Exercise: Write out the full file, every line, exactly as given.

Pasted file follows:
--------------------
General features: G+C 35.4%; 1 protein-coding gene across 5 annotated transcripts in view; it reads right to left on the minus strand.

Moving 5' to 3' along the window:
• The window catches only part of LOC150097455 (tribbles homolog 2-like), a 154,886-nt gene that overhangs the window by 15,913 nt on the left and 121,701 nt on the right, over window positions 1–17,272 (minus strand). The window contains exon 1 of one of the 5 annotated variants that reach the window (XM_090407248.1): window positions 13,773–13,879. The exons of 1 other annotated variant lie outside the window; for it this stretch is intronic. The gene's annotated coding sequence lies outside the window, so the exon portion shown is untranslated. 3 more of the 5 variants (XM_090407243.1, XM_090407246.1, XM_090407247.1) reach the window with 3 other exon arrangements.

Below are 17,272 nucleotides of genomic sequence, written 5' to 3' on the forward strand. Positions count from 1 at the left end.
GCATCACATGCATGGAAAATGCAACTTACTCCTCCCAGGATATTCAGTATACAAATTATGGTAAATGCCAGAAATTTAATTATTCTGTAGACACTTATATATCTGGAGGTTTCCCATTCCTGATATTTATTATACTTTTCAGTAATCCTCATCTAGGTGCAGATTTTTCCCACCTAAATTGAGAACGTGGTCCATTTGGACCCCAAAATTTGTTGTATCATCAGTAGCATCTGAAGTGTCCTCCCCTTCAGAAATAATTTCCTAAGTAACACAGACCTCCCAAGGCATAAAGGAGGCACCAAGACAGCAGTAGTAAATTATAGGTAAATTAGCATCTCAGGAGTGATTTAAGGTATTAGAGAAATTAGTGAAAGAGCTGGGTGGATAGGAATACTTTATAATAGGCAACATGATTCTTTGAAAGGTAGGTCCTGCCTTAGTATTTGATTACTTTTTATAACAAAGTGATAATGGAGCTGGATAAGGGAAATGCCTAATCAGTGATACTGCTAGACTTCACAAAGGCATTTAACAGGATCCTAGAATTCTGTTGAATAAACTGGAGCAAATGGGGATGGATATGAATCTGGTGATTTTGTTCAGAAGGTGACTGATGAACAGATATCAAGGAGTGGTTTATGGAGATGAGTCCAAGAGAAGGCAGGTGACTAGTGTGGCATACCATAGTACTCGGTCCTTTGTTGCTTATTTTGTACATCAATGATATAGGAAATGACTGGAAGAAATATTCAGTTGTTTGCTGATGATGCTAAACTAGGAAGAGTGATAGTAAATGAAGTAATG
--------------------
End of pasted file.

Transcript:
General features: G+C 35.4%; 1 protein-coding gene across 5 annotated transcripts in view; it reads right to left on the minus strand.

Moving 5' to 3' along the window:
• The window catches only part of LOC150097455 (tribbles homolog 2-like), a 154,886-nt gene that overhangs the window by 15,913 nt on the left and 121,701 nt on the right, over window positions 1–17,272 (minus strand). The window contains exon 1 of one of the 5 annotated variants that reach the window (XM_090407248.1): window positions 13,773–13,879. The exons of 1 other annotated variant lie outside the window; for it this stretch is intronic. The gene's annotated coding sequence lies outside the window, so the exon portion shown is untranslated. 3 more of the 5 variants (XM_090407243.1, XM_090407246.1, XM_090407247.1) reach the window with 3 other exon arrangements.

Below are 17,272 nucleotides of genomic sequence, written 5' to 3' on the forward strand. Positions count from 1 at the left end.
GCATCACATGCATGGAAAATGCAACTTACTCCTCCCAGGATATTCAGTATACAAATTATGGTAAATGCCAGAAATTTAATTATTCTGTAGACACTTATATATCTGGAGGTTTCCCATTCCTGATATTTATTATACTTTTCAGTAATCCTCATCTAGGTGCAGATTTTTCCCACCTAAATTGAGAACGTGGTCCATTTGGACCCCAAAATTTGTTGTATCATCAGTAGCATCTGAAGTGTCCTCCCCTTCAGAAATAATTTCCTAAGTAACACAGACCTCCCAAGGCATAAAGGAGGCACCAAGACAGCAGTAGTAAATTATAGGTAAATTAGCATCTCAGGAGTGATTTAAGGTATTAGAGAAATTAGTGAAAGAGCTGGGTGGATAGGAATACTTTATAATAGGCAACATGATTCTTTGAAAGGTAGGTCCTGCCTTAGTATTTGATTACTTTTTATAACAAAGTGATAATGGAGCTGGATAAGGGAAATGCCTAATCAGTGATACTGCTAGACTTCACAAAGGCATTTAACAGGATCCTAGAATTCTGTTGAATAAACTGGAGCAAATGGGGATGGATATGAATCTGGTGATTTTGTTCAGAAGGTGACTGATGAACAGATATCAAGGAGTGGTTTATGGAGATGAGTCCAAGAGAAGGCAGGTGACTAGTGTGGCATACCATAGTACTCGGTCCTTTGTTGCTTATTTTGTACATCAATGATATAGGAAATGACTGGAAGAAATATTCAGTTGTTTGCTGATGATGCTAAACTAGGAAGAGTGATAGTAAATGAAGTAATG